Vampires we know and love #13: Lobishomen

Think vampires are all the same? Think again! Vampires come in more flavors than Baskin-Robbins ice cream. So, this special DotW feature, Vampires we know and love, spotlights different kinds of bloodsucking fiends from around the world.


Despite the last syllable of their name, the lobishomen of Brazil are not men at all. A woman becomes a lobishomen by being bitten, and there must be a whole lot of them because lobishomen don’t kill, they just drink enough blood for survival. Once turned, the lobishomen will take any kind of blood they can, including children’s.

A slight side effect: lobishomen become nymphomaniacs, which is kind of awkward, since they are ugly hunchbacks with short legs and bristly hair all over their bodies. They have a yellow cast to their skin, except for their faces, which are pretty white.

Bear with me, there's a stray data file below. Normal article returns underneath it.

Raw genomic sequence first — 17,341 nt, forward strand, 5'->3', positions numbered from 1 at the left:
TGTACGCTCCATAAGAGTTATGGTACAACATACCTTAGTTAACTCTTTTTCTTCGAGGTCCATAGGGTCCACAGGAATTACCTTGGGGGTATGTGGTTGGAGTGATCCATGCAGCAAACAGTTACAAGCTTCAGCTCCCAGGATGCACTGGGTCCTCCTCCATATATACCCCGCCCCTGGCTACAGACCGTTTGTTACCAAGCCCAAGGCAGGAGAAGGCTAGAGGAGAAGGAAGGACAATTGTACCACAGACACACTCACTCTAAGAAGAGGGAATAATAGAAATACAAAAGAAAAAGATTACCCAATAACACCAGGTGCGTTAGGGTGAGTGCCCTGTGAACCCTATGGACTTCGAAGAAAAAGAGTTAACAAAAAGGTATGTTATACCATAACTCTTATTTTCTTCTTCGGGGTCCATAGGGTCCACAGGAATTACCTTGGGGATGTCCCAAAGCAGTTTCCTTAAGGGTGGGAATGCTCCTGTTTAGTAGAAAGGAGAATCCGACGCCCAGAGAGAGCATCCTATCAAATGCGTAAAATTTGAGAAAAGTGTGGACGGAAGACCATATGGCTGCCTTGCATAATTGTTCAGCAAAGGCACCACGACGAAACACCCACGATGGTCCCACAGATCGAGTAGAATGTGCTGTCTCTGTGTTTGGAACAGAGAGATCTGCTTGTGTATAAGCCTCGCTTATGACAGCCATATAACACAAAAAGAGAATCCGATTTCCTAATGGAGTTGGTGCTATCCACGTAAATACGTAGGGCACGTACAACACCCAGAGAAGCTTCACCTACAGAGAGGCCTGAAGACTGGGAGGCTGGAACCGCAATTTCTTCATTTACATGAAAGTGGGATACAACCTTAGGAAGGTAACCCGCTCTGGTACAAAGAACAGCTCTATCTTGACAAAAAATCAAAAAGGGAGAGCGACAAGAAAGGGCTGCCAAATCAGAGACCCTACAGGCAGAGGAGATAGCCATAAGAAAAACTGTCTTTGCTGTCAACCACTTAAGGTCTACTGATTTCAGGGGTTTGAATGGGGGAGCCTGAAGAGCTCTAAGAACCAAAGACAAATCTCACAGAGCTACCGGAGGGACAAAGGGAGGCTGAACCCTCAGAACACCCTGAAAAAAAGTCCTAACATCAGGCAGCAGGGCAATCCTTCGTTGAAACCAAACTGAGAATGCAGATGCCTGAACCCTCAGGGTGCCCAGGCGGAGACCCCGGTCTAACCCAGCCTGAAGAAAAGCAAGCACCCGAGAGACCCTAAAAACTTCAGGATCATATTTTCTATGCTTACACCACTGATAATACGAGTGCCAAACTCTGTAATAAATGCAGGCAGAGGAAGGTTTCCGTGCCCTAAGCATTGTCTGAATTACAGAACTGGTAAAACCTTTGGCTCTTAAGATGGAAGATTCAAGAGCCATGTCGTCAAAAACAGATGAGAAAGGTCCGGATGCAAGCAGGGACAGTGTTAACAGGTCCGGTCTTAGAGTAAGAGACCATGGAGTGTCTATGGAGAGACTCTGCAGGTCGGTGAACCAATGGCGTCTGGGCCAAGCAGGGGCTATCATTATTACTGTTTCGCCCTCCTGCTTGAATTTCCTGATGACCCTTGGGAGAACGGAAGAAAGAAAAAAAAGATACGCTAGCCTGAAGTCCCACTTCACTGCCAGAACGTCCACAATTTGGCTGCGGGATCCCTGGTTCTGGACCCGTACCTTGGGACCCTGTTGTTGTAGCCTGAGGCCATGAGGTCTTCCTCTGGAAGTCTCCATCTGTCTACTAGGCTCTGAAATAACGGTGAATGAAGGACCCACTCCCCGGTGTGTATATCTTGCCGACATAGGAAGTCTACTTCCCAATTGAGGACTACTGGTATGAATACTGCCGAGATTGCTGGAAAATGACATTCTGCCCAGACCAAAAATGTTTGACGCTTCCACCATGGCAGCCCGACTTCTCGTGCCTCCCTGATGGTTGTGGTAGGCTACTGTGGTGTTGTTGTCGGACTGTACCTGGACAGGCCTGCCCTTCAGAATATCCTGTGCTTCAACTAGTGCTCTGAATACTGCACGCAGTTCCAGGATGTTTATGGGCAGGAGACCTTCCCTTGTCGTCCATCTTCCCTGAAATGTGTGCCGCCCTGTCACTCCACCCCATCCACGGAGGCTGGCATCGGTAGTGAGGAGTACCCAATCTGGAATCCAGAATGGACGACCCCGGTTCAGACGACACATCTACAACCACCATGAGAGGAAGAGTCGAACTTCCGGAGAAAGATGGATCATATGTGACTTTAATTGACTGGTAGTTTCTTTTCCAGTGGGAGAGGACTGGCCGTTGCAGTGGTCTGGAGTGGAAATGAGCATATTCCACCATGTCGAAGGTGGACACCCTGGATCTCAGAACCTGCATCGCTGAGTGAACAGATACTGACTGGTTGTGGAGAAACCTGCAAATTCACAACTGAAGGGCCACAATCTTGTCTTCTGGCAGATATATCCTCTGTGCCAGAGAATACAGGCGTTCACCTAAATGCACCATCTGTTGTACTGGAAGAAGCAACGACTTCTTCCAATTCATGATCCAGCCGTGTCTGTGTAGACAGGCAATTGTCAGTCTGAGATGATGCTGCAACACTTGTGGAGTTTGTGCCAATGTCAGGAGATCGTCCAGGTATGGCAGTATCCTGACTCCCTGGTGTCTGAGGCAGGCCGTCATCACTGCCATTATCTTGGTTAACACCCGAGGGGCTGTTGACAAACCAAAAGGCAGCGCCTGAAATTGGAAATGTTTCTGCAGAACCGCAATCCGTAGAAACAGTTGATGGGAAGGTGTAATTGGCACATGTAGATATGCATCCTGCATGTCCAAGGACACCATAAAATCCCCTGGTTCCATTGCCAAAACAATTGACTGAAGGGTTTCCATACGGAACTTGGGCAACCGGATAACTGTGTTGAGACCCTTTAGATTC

Don’t try the old garlic trick on lobishomen. Use Wolf’s Bane instead, and that’ll keep the girls in their graves. For extra protection, mix Wolf’s Bane with sweet onion and put it on the doors and windows of your house.


The First Vampire Exorcism?

Venice, 1576.

A great plague is devastating the city. No one knows the reason, and no one knows the cure. People are living–and dying–in fear.

The island of Lazzaretto, south of the city, is hit so bad that it’s designated a quarantine zone. There is no one there except the dying and the dead and the ones who bury the bodies in mass graves.

One of these gravediggers opens a grave with thousands of bodies in it, to add a few more to the pile–one catches his eye, making him stand back, lean on his shovel, and crosses himself.

The corpse looks ruddy, healthy, and fat. And most frightening of all, there is a hole in the shroud, in front of the woman’s face, as if she’s been eating the graveclothes.

The gravedigger knows the legends of the vampires who eat their shrouds, consume blood, and spread plague. So what do you do?

Four hundred and thirty years later, Discovery has the full story.